The Saskatchewan Health Authority no longer tests for COVID-19 in asymptomatic people.
Anyone who does not experience symptoms of the disease can still get tested, but will have to pay for it themselves.
SHA will continue to evaluate anyone who has been in close contact with someone with COVID-19, recently caught in an outbreak, had a recent positive antigen test, or requires a transfer or admission to a care home. long-term, primary care, social services or ICU.
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The provincial government released the new rules Tuesday morning in a statement, ahead of the new guidelines that will take effect on October 1. Starting Friday, most businesses in the province will require proof of vaccination or a recent negative test result to enter.
The statement provided some clarity on the measures, which Prime Minister Scott Moe first announced on September 16, but did not respond to other questions.
Tuesday’s statement stated that potential unvaccinated clients must show a test result from the last 72 hours. And self-administered take-home tests will not be accepted.
The statement directs individuals to privately owned test providers.
There are only three companies of this type in the province, and two of them are partners, offering services in 23 locations.
One is Nobel HSSE Ltd, which has locations in Saskatoon, Regina, Oxbow, and a mobile clinic.
Owner Shirley Galloway said she has received “an astonishing number of calls” since Moe first mentioned the changes.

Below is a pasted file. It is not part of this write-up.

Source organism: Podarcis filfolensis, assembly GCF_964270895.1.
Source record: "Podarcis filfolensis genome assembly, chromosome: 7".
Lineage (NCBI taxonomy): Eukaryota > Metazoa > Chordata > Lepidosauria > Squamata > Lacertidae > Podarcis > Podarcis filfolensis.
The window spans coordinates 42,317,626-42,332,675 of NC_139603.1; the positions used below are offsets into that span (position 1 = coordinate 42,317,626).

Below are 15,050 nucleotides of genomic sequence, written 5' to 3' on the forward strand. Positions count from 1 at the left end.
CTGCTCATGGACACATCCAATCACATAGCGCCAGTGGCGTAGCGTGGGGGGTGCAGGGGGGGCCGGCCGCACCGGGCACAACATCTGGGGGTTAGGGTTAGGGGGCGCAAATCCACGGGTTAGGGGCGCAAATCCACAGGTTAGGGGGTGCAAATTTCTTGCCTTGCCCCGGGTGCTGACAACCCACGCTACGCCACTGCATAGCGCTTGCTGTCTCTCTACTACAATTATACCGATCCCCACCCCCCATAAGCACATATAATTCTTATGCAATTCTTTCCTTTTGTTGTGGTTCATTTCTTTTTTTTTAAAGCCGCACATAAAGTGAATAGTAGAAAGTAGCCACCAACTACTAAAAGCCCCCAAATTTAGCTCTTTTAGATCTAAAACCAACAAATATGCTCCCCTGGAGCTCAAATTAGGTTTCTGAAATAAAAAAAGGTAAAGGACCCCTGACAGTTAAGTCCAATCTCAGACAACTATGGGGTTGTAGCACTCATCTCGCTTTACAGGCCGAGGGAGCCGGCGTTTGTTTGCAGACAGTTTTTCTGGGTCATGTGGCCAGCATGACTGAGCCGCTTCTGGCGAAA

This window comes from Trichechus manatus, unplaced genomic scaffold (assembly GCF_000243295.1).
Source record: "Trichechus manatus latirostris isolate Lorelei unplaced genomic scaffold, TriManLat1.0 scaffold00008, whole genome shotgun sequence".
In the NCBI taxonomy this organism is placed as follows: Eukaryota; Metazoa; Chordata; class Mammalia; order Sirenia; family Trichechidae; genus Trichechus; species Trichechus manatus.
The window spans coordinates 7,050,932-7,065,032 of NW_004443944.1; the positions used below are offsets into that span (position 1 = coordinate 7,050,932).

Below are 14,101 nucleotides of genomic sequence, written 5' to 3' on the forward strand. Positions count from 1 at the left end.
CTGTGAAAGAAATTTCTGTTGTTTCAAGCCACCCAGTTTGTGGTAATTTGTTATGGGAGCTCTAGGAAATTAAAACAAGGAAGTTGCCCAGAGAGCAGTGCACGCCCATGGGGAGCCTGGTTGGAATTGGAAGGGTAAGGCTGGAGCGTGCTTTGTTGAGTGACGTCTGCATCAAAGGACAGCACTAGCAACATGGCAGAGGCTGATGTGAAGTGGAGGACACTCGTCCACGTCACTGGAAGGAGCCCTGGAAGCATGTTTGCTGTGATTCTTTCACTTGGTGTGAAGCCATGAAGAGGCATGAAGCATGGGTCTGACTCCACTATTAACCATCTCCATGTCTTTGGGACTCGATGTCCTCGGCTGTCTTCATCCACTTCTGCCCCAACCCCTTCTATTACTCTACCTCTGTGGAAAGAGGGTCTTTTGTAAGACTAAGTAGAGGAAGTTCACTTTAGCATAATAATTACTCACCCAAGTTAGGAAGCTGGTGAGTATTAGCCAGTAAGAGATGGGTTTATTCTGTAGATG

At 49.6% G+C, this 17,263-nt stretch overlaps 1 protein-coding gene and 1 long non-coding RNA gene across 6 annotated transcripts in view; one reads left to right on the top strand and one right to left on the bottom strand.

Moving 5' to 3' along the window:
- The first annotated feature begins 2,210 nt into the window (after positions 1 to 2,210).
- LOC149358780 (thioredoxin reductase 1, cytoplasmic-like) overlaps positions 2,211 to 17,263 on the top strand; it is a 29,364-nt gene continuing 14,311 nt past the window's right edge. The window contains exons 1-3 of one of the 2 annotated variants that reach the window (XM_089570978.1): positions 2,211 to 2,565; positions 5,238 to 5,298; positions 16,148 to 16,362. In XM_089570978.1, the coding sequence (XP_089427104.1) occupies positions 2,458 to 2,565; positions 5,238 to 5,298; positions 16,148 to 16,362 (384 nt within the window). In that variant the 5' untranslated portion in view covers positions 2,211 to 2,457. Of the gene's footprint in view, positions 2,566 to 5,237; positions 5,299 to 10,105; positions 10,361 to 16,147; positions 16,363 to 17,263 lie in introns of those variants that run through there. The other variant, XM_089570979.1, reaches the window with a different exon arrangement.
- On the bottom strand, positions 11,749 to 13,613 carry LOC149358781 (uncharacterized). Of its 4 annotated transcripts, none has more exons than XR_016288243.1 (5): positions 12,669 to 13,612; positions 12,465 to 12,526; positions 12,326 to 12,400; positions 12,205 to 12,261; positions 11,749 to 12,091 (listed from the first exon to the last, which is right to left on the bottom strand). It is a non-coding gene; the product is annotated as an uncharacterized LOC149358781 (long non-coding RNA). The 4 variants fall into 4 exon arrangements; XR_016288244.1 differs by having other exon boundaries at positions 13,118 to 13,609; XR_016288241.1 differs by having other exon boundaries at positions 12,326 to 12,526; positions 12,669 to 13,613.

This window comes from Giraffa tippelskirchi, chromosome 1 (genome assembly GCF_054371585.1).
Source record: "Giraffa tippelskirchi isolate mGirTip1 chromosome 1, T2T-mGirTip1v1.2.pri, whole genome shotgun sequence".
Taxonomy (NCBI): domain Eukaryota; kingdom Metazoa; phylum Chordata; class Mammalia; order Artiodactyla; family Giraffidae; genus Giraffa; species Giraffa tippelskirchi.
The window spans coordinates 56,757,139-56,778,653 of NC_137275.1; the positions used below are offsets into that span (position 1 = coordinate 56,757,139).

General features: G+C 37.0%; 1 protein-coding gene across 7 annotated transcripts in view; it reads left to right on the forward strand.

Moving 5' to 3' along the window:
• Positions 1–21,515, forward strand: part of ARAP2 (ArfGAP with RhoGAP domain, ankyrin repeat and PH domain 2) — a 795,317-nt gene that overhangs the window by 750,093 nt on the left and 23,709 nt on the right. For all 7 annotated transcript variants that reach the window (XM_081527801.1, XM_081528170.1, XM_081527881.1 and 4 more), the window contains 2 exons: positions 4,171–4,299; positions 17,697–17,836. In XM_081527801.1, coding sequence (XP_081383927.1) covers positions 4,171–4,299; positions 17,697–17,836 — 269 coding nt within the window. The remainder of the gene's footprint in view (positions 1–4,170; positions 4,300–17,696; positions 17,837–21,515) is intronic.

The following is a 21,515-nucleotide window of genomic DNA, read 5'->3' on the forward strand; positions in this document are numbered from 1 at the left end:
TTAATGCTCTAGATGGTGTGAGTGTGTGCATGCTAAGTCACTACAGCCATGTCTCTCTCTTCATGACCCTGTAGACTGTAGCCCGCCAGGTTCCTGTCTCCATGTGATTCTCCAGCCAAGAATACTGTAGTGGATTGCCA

“We are almost completely reserved everywhere for PCR and antigen (testing),” he told Global News.
He said he had no warning about the announcement and now anticipates even more demand.
Nazeem Muhajarine, an epidemiologist at the University of Saskatchewan, called the move a “last-ditch effort” to preserve SHA’s testing capacity, given the high rates of COVID in the province.
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He said it is important to preserve that ability, but said it is also important to continue testing asymptomatic people.
“There are many asymptomatic people who carry the infectious virus and do not know it without a test,” he said, adding that the province is effectively not paying attention to asymptomatic transmission chains.
And given the high rates of COVID-19, he said the SHA should probably run random tests.
“(Asymptomatic people) do not know that they are contagious and could be vectors, carriers of this virus and be in the community.”
He said that ultimately the provincial government could have prevented this situation, telling Global News that the province should have done everything possible to limit the spread and keep it small.
Muharajine said he believes the measure will likely encourage more people to get vaccinated, because it will cost them money.
Galloway said Nobel charges $ 90 for a rapid antigen test, $ 250 for the much more sensitive PCR test, and $ 350 for same-day PCR tests.
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Other official providers have similar prices.
Galloway recommended that people book their tests as far in advance as possible.
He also recommended that people get vaccinated to avoid costly tests and to help others.
“It will protect the public, it will protect our communities, it will protect the vulnerable, children who cannot get vaccinated,” he said.
Global News reached out to the Ministry of Health and asked if SHA staff would speak to everyone in line at the testing sites to see if they were asymptomatic. Global News also asked if those customers would be asked to leave the line if they were.
Additionally, Global asked if the government would help private test providers adapt to what will likely be a large increase in demand for tests, if the government is still trying to secure rapid tests to distribute for home use, as Moe previously announced. .
A statement said that SHA is working to collect the information and that the government will announce more information in the coming days.
He said employees in places with public access should be vaccinated.
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